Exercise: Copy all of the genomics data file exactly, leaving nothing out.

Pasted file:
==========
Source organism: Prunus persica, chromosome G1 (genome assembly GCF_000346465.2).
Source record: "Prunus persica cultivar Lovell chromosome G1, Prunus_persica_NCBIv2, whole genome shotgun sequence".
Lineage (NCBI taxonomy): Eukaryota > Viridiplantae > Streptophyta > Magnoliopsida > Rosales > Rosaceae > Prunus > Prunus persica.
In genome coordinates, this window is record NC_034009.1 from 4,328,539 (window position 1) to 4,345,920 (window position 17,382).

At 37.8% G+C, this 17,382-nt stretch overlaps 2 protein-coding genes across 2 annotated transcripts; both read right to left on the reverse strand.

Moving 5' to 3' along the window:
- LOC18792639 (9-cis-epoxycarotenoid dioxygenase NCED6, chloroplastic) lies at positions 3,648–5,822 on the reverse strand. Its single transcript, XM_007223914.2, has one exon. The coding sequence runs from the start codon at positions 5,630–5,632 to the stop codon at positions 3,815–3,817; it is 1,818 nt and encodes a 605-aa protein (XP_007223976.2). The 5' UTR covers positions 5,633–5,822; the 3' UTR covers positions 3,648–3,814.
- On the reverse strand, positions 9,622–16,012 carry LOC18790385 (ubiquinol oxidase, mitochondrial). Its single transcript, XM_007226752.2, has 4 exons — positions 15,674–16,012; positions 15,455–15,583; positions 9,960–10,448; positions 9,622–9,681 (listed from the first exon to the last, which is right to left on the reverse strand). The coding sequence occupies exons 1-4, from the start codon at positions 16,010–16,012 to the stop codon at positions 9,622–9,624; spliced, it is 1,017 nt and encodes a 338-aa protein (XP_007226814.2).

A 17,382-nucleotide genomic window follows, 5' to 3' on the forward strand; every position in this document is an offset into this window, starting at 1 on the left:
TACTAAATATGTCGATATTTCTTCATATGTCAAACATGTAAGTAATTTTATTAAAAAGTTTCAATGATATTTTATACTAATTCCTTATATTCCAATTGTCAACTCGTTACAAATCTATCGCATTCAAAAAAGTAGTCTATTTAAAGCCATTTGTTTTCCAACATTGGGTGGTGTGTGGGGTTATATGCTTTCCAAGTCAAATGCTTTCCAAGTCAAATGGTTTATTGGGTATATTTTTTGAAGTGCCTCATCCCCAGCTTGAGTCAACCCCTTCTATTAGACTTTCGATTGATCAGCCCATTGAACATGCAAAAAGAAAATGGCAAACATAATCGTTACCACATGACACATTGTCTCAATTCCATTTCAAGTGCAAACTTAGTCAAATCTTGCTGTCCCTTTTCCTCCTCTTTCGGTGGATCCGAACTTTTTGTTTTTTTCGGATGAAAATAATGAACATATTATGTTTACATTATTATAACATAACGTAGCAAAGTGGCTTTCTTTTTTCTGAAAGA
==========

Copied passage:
Source organism: Prunus persica, chromosome G1 (genome assembly GCF_000346465.2).
Source record: "Prunus persica cultivar Lovell chromosome G1, Prunus_persica_NCBIv2, whole genome shotgun sequence".
Lineage (NCBI taxonomy): Eukaryota > Viridiplantae > Streptophyta > Magnoliopsida > Rosales > Rosaceae > Prunus > Prunus persica.
In genome coordinates, this window is record NC_034009.1 from 4,328,539 (window position 1) to 4,345,920 (window position 17,382).

At 37.8% G+C, this 17,382-nt stretch overlaps 2 protein-coding genes across 2 annotated transcripts; both read right to left on the reverse strand.

Moving 5' to 3' along the window:
- LOC18792639 (9-cis-epoxycarotenoid dioxygenase NCED6, chloroplastic) lies at positions 3,648–5,822 on the reverse strand. Its single transcript, XM_007223914.2, has one exon. The coding sequence runs from the start codon at positions 5,630–5,632 to the stop codon at positions 3,815–3,817; it is 1,818 nt and encodes a 605-aa protein (XP_007223976.2). The 5' UTR covers positions 5,633–5,822; the 3' UTR covers positions 3,648–3,814.
- On the reverse strand, positions 9,622–16,012 carry LOC18790385 (ubiquinol oxidase, mitochondrial). Its single transcript, XM_007226752.2, has 4 exons — positions 15,674–16,012; positions 15,455–15,583; positions 9,960–10,448; positions 9,622–9,681 (listed from the first exon to the last, which is right to left on the reverse strand). The coding sequence occupies exons 1-4, from the start codon at positions 16,010–16,012 to the stop codon at positions 9,622–9,624; spliced, it is 1,017 nt and encodes a 338-aa protein (XP_007226814.2).

A 17,382-nucleotide genomic window follows, 5' to 3' on the forward strand; every position in this document is an offset into this window, starting at 1 on the left:
TACTAAATATGTCGATATTTCTTCATATGTCAAACATGTAAGTAATTTTATTAAAAAGTTTCAATGATATTTTATACTAATTCCTTATATTCCAATTGTCAACTCGTTACAAATCTATCGCATTCAAAAAAGTAGTCTATTTAAAGCCATTTGTTTTCCAACATTGGGTGGTGTGTGGGGTTATATGCTTTCCAAGTCAAATGCTTTCCAAGTCAAATGGTTTATTGGGTATATTTTTTGAAGTGCCTCATCCCCAGCTTGAGTCAACCCCTTCTATTAGACTTTCGATTGATCAGCCCATTGAACATGCAAAAAGAAAATGGCAAACATAATCGTTACCACATGACACATTGTCTCAATTCCATTTCAAGTGCAAACTTAGTCAAATCTTGCTGTCCCTTTTCCTCCTCTTTCGGTGGATCCGAACTTTTTGTTTTTTTCGGATGAAAATAATGAACATATTATGTTTACATTATTATAACATAACGTAGCAAAGTGGCTTTCTTTTTTCTGAAAGA